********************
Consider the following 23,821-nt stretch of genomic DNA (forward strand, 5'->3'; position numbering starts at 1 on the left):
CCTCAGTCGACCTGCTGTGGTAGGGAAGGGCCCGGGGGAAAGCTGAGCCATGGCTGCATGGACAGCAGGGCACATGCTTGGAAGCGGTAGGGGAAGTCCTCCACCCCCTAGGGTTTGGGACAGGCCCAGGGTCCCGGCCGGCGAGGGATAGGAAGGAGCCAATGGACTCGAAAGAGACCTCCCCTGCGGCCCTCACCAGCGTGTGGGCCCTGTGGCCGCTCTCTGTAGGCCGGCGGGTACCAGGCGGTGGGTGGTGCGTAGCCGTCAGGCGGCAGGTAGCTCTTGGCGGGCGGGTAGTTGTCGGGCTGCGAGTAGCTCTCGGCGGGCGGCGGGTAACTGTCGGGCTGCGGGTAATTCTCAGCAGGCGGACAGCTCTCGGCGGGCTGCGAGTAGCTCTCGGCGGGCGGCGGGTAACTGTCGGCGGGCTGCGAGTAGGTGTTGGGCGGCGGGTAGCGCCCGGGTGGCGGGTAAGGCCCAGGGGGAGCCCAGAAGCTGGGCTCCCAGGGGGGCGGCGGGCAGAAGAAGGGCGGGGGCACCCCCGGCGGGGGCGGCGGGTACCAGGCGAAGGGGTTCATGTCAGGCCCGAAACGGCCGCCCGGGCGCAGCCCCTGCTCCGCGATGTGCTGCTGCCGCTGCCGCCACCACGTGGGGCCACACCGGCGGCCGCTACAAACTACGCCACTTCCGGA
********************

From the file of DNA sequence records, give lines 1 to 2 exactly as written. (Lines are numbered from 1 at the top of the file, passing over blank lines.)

Consider the following 23,821-nt stretch of genomic DNA (forward strand, 5'->3'; position numbering starts at 1 on the left):
CCTCAGTCGACCTGCTGTGGTAGGGAAGGGCCCGGGGGAAAGCTGAGCCATGGCTGCATGGACAGCAGGGCACATGCTTGGAAGCGGTAGGGGAAGTCCTCCACCCCCTAGGGTTTGGGACAGGCCCAGGGTCCCGGCCGGCGAGGGATAGGAAGGAGCCAATGGACTCGAAAGAGACCTCCCCTGCGGCCCTCACCAGCGTGTGGGCCCTGTGGCCGCTCTCTGTAGGCCGGCGGGTACCAGGCGGTGGGTGGTGCGTAGCCGTCAGGCGGCAGGTAGCTCTTGGCGGGCGGGTAGTTGTCGGGCTGCGAGTAGCTCTCGGCGGGCGGCGGGTAACTGTCGGGCTGCGGGTAATTCTCAGCAGGCGGACAGCTCTCGGCGGGCTGCGAGTAGCTCTCGGCGGGCGGCGGGTAACTGTCGGCGGGCTGCGAGTAGGTGTTGGGCGGCGGGTAGCGCCCGGGTGGCGGGTAAGGCCCAGGGGGAGCCCAGAAGCTGGGCTCCCAGGGGGGCGGCGGGCAGAAGAAGGGCGGGGGCACCCCCGGCGGGGGCGGCGGGTACCAGGCGAAGGGGTTCATGTCAGGCCCGAAACGGCCGCCCGGGCGCAGCCCCTGCTCCGCGATGTGCTGCTGCCGCTGCCGCCACCACGTGGGGCCACACCGGCGGCCGCTACAAACTACGCCACTTCCGGA